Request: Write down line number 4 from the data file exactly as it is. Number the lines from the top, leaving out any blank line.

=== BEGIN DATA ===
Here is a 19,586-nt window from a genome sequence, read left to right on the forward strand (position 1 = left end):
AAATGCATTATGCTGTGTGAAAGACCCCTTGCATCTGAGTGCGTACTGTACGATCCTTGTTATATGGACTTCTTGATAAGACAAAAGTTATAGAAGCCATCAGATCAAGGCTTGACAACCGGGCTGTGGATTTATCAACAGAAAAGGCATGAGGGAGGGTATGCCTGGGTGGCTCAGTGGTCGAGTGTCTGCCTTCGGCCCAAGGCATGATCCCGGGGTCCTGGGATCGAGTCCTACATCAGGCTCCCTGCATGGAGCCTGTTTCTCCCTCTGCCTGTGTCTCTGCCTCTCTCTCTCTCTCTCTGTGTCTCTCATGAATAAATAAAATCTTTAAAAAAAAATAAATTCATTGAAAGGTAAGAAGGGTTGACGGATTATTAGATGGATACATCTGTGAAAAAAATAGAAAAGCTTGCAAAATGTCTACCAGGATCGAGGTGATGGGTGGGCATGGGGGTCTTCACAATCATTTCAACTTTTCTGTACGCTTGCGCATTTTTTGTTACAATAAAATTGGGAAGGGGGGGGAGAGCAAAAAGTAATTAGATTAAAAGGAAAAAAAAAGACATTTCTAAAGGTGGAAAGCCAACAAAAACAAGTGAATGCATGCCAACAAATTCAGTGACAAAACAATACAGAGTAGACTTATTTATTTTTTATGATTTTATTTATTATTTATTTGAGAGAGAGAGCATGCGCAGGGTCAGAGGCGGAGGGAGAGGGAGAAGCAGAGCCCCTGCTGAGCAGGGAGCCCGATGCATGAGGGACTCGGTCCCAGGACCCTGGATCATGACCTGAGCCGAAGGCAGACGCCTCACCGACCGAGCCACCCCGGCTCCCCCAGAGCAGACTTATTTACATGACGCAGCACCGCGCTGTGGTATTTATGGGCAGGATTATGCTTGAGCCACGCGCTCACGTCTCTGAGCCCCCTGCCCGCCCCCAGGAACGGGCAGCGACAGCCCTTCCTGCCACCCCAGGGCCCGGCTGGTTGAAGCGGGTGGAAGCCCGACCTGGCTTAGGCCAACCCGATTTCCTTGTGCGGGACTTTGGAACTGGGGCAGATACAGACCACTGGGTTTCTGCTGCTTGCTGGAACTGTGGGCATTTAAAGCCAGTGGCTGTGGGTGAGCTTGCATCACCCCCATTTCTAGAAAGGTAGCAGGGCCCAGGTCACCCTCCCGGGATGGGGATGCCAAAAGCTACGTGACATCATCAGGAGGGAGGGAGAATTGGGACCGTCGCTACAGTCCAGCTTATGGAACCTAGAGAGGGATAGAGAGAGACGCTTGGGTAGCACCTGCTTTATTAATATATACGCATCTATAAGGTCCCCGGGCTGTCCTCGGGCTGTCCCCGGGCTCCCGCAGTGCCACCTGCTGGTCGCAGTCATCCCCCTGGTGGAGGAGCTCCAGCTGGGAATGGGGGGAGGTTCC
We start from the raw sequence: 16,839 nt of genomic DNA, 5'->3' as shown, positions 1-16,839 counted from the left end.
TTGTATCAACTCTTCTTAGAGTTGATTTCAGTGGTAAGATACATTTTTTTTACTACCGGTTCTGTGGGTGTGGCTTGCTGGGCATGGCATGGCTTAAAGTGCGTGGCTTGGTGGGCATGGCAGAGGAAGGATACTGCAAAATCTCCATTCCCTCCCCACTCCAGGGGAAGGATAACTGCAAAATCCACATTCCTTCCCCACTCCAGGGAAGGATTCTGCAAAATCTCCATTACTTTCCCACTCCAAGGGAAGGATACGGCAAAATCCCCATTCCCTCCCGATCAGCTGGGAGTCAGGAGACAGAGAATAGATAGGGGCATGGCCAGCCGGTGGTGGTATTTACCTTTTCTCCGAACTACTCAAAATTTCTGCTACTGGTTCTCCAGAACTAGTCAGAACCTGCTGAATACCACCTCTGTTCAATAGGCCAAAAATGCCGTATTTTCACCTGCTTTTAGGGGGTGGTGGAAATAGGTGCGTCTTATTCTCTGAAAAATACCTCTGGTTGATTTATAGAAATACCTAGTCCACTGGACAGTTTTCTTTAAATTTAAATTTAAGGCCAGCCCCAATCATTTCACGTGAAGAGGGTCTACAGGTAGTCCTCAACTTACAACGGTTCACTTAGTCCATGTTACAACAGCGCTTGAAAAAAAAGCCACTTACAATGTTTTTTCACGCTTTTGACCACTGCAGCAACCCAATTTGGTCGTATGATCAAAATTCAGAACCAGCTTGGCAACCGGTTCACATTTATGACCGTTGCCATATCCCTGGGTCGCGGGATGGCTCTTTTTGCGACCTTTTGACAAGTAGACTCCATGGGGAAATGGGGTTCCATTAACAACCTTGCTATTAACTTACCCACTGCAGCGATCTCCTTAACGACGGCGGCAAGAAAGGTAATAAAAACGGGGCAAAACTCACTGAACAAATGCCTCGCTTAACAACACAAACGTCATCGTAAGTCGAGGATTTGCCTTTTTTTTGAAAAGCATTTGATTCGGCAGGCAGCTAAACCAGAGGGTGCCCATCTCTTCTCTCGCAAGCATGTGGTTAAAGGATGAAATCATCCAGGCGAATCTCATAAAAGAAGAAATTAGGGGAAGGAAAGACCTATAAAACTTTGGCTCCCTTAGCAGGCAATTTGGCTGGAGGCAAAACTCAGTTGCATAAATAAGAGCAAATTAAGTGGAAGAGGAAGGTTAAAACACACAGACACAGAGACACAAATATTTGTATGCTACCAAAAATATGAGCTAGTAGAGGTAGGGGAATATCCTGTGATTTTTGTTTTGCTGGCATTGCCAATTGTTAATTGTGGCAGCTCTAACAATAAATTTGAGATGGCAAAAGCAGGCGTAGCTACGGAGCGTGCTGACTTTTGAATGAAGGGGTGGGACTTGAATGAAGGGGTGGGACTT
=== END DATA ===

TTGTATCAACTCTTCTTAGAGTTGATTTCAGTGGTAAGATACATTTTTTTTACTACCGGTTCTGTGGGTGTGGCTTGCTGGGCATGGCATGGCTTAAAGTGCGTGGCTTGGTGGGCATGGCAGAGGAAGGATACTGCAAAATCTCCATTCCCTCCCCACTCCAGGGGAAGGATAACTGCAAAATCCACATTCCTTCCCCACTCCAGGGAAGGATTCTGCAAAATCTCCATTACTTTCCCACTCCAAGGGAAGGATACGGCAAAATCCCCATTCCCTCCCGATCAGCTGGGAGTCAGGAGACAGAGAATAGATAGGGGCATGGCCAGCCGGTGGTGGTATTTACCTTTTCTCCGAACTACTCAAAATTTCTGCTACTGGTTCTCCAGAACTAGTCAGAACCTGCTGAATACCACCTCTGTTCAATAGGCCAAAAATGCCGTATTTTCACCTGCTTTTAGGGGGTGGTGGAAATAGGTGCGTCTTATTCTCTGAAAAATACCTCTGGTTGATTTATAGAAATACCTAGTCCACTGGACAGTTTTCTTTAAATTTAAATTTAAGGCCAGCCCCAATCATTTCACGTGAAGAGGGTCTACAGGTAGTCCTCAACTTACAACGGTTCACTTAGTCCATGTTACAACAGCGCTTGAAAAAAAAGCCACTTACAATGTTTTTTCACGCTTTTGACCACTGCAGCAACCCAATTTGGTCGTATGATCAAAATTCAGAACCAGCTTGGCAACCGGTTCACATTTATGACCGTTGCCATATCCCTGGGTCGCGGGATGGCTCTTTTTGCGACCTTTTGACAAGTAGACTCCATGGGGAAATGGGGTTCCATTAACAACCTTGCTATTAACTTACCCACTGCAGCGATCTCCTTAACGACGGCGGCAAGAAAGGTAATAAAAACGGGGCAAAACTCACTGAACAAATGCCTCGCTTAACAACACAAACGTCATCGTAAGTCGAGGATTTGCCTTTTTTTTGAAAAGCATTTGATTCGGCAGGCAGCTAAACCAGAGGGTGCCCATCTCTTCTCTCGCAAGCATGTGGTTAAAGGATGAAATCATCCAGGCGAATCTCATAAAAGAAGAAATTAGGGGAAGGAAAGACCTATAAAACTTTGGCTCCCTTAGCAGGCAATTTGGCTGGAGGCAAAACTCAGTTGCATAAATAAGAGCAAATTAAGTGGAAGAGGAAGGTTAAAACACACAGACACAGAGACACAAATATTTGTATGCTACCAAAAATATGAGCTAGTAGAGGTAGGGGAATATCCTGTGATTTTTGTTTTGCTGGCATTGCCAATTGTTAATTGTGGCAGCTCTAACAATAAATTTGAGATGGCAAAAGCAGGCGTAGCTACGGAGCGTGCTGACTTTTGAATGAAGGGGTGGGACTTGAATGAAGGGGTGGGACTT